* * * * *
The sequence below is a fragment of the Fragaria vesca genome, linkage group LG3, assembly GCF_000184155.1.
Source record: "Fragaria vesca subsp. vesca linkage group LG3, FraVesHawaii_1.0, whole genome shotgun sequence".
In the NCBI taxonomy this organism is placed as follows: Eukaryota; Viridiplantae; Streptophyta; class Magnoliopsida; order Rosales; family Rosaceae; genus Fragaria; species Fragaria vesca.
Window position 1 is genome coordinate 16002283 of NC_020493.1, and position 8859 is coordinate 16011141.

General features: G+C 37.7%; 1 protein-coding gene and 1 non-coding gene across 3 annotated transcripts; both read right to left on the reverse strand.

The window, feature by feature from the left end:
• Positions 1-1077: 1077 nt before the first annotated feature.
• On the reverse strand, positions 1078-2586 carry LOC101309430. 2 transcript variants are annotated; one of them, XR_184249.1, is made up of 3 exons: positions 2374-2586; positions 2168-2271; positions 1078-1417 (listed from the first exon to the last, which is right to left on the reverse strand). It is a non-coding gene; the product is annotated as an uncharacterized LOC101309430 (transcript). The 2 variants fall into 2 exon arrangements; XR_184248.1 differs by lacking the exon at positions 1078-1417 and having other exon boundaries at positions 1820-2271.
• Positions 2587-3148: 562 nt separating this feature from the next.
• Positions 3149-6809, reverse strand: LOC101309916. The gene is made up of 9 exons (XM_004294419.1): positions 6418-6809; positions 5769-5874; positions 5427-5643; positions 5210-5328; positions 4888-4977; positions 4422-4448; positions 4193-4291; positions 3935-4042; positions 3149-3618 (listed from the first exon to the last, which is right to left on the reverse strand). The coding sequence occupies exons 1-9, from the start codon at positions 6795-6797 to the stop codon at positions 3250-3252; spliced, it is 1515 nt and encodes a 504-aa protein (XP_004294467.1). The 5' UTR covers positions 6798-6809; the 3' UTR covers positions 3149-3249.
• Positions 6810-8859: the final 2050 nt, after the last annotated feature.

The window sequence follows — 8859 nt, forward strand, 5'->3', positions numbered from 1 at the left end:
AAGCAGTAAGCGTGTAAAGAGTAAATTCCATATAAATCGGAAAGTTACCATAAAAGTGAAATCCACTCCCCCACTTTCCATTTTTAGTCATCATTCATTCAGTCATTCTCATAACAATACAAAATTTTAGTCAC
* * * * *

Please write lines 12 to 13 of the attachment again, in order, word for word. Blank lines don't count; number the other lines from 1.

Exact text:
The window sequence follows — 8859 nt, forward strand, 5'->3', positions numbered from 1 at the left end:
AAGCAGTAAGCGTGTAAAGAGTAAATTCCATATAAATCGGAAAGTTACCATAAAAGTGAAATCCACTCCCCCACTTTCCATTTTTAGTCATCATTCATTCAGTCATTCTCATAACAATACAAAATTTTAGTCAC